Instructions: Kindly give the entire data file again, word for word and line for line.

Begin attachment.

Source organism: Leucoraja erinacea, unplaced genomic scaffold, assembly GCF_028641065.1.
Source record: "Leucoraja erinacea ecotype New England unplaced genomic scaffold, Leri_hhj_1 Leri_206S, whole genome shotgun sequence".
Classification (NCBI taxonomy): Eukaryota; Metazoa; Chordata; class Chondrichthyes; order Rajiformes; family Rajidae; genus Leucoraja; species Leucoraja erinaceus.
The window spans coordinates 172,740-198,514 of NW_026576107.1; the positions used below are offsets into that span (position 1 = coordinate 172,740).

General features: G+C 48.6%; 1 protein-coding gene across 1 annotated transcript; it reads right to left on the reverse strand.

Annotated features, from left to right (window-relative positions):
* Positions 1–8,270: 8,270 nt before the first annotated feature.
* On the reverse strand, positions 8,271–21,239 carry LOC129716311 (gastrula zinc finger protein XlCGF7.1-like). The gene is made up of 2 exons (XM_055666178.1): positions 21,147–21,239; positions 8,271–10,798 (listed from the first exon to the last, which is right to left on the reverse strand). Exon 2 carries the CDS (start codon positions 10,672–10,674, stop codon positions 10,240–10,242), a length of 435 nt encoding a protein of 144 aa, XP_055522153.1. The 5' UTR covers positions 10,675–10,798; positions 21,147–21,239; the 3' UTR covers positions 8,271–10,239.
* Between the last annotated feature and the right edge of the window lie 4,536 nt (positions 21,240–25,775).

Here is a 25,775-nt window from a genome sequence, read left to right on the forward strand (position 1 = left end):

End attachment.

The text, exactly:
Source organism: Leucoraja erinacea, unplaced genomic scaffold, assembly GCF_028641065.1.
Source record: "Leucoraja erinacea ecotype New England unplaced genomic scaffold, Leri_hhj_1 Leri_206S, whole genome shotgun sequence".
Classification (NCBI taxonomy): Eukaryota; Metazoa; Chordata; class Chondrichthyes; order Rajiformes; family Rajidae; genus Leucoraja; species Leucoraja erinaceus.
The window spans coordinates 172,740-198,514 of NW_026576107.1; the positions used below are offsets into that span (position 1 = coordinate 172,740).

General features: G+C 48.6%; 1 protein-coding gene across 1 annotated transcript; it reads right to left on the reverse strand.

Annotated features, from left to right (window-relative positions):
* Positions 1–8,270: 8,270 nt before the first annotated feature.
* On the reverse strand, positions 8,271–21,239 carry LOC129716311 (gastrula zinc finger protein XlCGF7.1-like). The gene is made up of 2 exons (XM_055666178.1): positions 21,147–21,239; positions 8,271–10,798 (listed from the first exon to the last, which is right to left on the reverse strand). Exon 2 carries the CDS (start codon positions 10,672–10,674, stop codon positions 10,240–10,242), a length of 435 nt encoding a protein of 144 aa, XP_055522153.1. The 5' UTR covers positions 10,675–10,798; positions 21,147–21,239; the 3' UTR covers positions 8,271–10,239.
* Between the last annotated feature and the right edge of the window lie 4,536 nt (positions 21,240–25,775).

Here is a 25,775-nt window from a genome sequence, read left to right on the forward strand (position 1 = left end):